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Letter from John Hancock to the Massachusetts Committee of Safety. Requests to be furnished with particular information as to the Army and the Provincial Congress. [1775-04-24] Hancock, John. [S4-V2-p0384] [Document Details][Complete Volume]


John Hancock to the Committee of Safety

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JOHN HANCOCK TO THE COMMITTEE OF SAFETY.

Worcester, April 24,1775.

Monday Evening.

GENTLEMEN: Mr. S. Adams and myself, just arrived here, find no intelligence from you, and no guard. We just hear an express has just passed through this place to you, from New-York, informing that Administration is bent upon pushing matters, and that four Regiments are expected there.

How are we to proceed? Where are our bethren? Surely we ought to be supported. I had rather be with you, and, at present, am fully determined to be with you before I proceed. I beg, by the return of this express, to hear from you, and pray furnish us with depositions of the conduct of the Troops, the certainty of their firing first, and every circumstance relative to the conduct of the Troops,

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from the 19th instant to this time, that we may be able to give some account of matters as we proceed, and especially at Philadelphia. And I beg you would order your Secretary to make out a copy of your proceedings since — what has taken place, and what your plan is; what prisoners we have, and what they have of ours; who of note was killed on both sides; who commands our forces. Are our men in good spirits? For God' s sake do not suffer the spirit to subside, until they have perfected the reduction of our enemies. Boston must be entered. The Troops must be sent away, or ..... Our friends are valuable, but our Country must be saved. I have an interest in that Town. What can be the enjoyment of that to me, if I am obliged to hold it at the will of General Gage, or any one else. I doubt not your vigilance, your fortitude, and resolutions. Do let us know how you proceed. We must have the Castle — the Ships must be.... Stop up the Harbour against large Vessels coming. You know better what to do than I can point out. Where is Cushing? Are Mr. Payne and Mr. John Adams to be with us. What are we to depend upon? We travel rather as deserters, which I will not submit to. I will return and join you, if I cannot travel in reputation. I wish to hear from you. Pray spend a thought upon our situation. I will not detain this man, as I want much to hear from you. How goes on the Congress? Who is your President? Are the Members hearty? Pray remember Mr. Adams and myself to all friends, God be with you.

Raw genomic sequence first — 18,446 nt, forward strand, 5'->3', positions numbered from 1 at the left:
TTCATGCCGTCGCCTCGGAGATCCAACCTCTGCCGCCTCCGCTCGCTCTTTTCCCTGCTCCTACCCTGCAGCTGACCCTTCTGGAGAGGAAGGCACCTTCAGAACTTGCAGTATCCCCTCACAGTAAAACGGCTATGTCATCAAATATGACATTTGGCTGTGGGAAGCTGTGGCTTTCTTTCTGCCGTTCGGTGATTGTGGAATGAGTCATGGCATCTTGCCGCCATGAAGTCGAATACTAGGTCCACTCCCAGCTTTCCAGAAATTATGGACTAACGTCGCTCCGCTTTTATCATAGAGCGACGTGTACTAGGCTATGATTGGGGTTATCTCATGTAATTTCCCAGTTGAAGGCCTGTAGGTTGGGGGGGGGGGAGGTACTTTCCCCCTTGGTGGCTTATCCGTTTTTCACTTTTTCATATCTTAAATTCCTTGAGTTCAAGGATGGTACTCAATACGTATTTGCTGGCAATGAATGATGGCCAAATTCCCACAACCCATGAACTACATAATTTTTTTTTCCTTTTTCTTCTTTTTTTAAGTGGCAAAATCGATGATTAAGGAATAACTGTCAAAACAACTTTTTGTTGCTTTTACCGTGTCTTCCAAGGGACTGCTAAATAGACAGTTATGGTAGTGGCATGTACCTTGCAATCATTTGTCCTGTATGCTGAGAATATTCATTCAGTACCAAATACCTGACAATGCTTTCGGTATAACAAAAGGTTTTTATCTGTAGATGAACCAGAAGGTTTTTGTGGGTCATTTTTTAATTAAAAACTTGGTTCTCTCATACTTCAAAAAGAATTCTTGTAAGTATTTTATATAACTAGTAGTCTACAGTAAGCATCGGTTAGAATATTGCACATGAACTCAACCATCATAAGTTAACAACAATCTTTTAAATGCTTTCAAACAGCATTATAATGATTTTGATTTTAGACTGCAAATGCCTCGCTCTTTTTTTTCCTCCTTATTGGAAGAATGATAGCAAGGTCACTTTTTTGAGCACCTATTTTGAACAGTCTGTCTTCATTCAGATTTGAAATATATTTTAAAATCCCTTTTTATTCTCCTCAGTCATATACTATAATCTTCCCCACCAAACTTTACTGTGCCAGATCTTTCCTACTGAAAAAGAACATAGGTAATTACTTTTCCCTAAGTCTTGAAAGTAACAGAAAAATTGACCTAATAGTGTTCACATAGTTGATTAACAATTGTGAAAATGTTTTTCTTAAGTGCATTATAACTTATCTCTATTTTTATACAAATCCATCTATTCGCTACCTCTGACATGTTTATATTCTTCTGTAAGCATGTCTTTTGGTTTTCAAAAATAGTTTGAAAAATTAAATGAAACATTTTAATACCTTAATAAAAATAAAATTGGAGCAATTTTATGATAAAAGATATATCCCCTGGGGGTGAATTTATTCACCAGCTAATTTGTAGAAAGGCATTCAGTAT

I am, gentlemen, your faithful and hearty countryman,

JOHN HANCOCK.

Pray give me a particular answer to my queries.

To the Gentlemen Committee, &c., &c., &c.


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Letter from John Hancock to the Massachusetts Committee of Safety. Requests to be furnished with particular information as to the Army and the Provincial Congress. [1775-04-24] Hancock, John. [S4-V2-p0384] [Document Details][Complete Volume]



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